However you prefer the description of the course, it's actually very simple to follow plus it is fully marked with arrows and very well marshalled. The paths themselves are tree-lined and generally meander in a very pleasing way as you follow them. You spot glimpses of the picturesque Mill Pond through the trees and that is very nice indeed. It's worth keeping an eye on your footing during the return section of the main out-and-back section as leaving the path could result in a slip down towards the water's edge - for me, this added weight in favour of the decision to not allow buggies on the course.

To date the event has an average attendance figure of 140, so it's a healthy way to start a new event - it may of course instantly have become home to locals who had previously travelled across town to the original parkrun in Crawley at Tilgate Park which now attracts over 500 attendees per week. Either way, it's a peaceful and pleasant place to come and spend some time on a Saturday morning.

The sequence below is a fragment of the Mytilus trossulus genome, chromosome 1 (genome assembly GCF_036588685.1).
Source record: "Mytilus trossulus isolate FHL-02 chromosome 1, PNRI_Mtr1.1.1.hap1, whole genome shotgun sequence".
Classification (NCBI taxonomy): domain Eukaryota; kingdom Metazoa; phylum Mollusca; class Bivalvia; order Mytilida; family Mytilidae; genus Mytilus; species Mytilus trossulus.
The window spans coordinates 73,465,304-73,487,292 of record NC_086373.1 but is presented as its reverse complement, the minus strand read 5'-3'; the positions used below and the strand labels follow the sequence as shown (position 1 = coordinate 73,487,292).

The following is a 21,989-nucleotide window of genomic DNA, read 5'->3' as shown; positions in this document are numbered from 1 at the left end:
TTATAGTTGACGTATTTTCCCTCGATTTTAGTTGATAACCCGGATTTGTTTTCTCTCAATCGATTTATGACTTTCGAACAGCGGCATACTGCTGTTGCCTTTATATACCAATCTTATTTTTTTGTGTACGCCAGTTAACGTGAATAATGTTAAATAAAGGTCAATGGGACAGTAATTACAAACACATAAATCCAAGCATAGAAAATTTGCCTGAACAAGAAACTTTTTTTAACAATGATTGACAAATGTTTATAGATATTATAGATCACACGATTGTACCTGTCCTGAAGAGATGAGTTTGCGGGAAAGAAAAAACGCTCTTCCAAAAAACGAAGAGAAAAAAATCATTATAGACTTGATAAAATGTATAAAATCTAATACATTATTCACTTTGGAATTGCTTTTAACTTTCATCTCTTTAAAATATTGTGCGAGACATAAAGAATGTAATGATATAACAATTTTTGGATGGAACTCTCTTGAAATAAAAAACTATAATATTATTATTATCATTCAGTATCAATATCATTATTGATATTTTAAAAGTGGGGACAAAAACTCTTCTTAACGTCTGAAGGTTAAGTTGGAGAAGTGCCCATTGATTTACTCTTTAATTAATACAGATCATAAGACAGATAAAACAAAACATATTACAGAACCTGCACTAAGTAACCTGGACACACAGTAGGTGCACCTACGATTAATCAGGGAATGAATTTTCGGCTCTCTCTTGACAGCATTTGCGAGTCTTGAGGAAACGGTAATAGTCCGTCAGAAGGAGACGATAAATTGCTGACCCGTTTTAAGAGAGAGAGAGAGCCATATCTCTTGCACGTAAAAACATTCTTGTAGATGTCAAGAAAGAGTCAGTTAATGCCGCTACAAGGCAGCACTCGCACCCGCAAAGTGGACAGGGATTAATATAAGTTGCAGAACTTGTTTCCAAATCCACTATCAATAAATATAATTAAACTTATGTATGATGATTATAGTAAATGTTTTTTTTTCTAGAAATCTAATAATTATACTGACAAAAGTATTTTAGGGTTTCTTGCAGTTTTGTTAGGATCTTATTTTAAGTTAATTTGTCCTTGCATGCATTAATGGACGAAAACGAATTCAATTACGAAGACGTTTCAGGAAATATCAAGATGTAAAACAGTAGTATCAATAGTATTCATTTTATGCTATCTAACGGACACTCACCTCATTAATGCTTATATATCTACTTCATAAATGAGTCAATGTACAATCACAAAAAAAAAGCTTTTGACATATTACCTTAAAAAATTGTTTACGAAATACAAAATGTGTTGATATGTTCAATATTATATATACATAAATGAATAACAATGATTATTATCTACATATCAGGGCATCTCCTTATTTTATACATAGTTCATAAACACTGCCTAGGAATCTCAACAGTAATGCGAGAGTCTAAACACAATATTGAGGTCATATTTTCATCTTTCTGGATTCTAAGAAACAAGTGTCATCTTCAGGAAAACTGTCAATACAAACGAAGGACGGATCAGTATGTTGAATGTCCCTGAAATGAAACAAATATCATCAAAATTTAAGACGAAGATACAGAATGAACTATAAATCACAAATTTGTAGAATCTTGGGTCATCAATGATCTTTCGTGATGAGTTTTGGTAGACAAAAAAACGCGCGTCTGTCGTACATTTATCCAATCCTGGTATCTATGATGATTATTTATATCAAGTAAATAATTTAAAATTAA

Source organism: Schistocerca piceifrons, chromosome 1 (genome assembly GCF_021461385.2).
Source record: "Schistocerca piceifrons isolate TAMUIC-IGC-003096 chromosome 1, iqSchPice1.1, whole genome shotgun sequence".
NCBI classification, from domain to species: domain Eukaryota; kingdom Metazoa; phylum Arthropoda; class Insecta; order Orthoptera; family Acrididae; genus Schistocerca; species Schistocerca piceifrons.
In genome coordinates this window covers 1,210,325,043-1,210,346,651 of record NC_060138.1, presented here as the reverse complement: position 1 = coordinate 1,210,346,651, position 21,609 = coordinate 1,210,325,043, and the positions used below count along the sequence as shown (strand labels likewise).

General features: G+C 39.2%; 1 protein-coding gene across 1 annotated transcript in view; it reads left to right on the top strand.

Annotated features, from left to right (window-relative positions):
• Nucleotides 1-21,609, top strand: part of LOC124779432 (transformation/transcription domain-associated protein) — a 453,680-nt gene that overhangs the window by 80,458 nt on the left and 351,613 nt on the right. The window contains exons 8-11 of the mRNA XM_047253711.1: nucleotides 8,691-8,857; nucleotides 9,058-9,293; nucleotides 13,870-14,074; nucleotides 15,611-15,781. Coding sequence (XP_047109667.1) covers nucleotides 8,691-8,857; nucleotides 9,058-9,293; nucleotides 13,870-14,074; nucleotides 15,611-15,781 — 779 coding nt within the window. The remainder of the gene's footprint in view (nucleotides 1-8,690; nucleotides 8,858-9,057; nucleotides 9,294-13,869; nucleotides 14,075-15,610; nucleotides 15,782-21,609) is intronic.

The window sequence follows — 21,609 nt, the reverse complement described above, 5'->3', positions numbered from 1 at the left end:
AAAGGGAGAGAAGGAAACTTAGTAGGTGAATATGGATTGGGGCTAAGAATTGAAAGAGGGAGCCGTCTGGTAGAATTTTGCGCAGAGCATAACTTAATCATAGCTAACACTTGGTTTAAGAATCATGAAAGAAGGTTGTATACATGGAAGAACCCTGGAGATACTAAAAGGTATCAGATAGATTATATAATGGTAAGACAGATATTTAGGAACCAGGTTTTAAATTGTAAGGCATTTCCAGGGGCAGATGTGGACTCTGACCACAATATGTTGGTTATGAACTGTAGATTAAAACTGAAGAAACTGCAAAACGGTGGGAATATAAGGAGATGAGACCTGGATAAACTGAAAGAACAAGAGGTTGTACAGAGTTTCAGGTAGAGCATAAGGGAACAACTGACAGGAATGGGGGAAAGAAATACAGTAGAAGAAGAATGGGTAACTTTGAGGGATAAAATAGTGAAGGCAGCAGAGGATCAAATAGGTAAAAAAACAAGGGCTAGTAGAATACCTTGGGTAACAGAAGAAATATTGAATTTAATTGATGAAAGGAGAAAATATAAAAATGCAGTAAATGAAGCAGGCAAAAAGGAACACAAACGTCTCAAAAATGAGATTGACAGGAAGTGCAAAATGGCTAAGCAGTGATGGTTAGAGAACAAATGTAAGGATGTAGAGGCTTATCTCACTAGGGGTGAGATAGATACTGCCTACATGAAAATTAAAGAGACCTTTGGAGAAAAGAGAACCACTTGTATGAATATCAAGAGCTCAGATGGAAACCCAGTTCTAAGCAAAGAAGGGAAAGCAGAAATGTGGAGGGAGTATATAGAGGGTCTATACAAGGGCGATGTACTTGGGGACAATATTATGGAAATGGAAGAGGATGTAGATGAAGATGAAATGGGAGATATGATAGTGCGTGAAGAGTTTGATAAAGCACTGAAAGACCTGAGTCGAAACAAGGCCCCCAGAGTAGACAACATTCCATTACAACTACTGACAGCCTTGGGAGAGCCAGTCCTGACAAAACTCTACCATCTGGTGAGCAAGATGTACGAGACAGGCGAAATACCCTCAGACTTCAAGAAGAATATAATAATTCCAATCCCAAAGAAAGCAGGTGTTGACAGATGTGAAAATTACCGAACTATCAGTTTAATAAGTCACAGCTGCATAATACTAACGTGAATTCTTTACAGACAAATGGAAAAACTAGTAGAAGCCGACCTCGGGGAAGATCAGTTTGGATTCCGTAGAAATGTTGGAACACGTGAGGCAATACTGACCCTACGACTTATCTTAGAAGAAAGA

the finish, the big community relay baton and ifield water mill

The post-event coffee venue is at the Squires Garden Centre which is just under a kilometre down the road. We didn't make it, as once we had finished (and after we'd had a photo with the Big Community Relay baton), we made our way over to the northern end of the area to have a look at the 17th century Ifield Water Mill building which is still standing. It's only open for visits on the third Sunday of every month, so we had to make do with admiring it from the outside.

The results were published shortly after and 114 attendees took part in event 5. My GPS data of the route can be found on Strava while the Relive course fly-by video can be viewed on YouTube.

Update regarding the course: In the event report for event 5 it was announced that a slightly different configuration of the course would be be in use for event 6 to avoid finishing on the slippery glass, and this may stay in place over the winter. There's a full description within the report.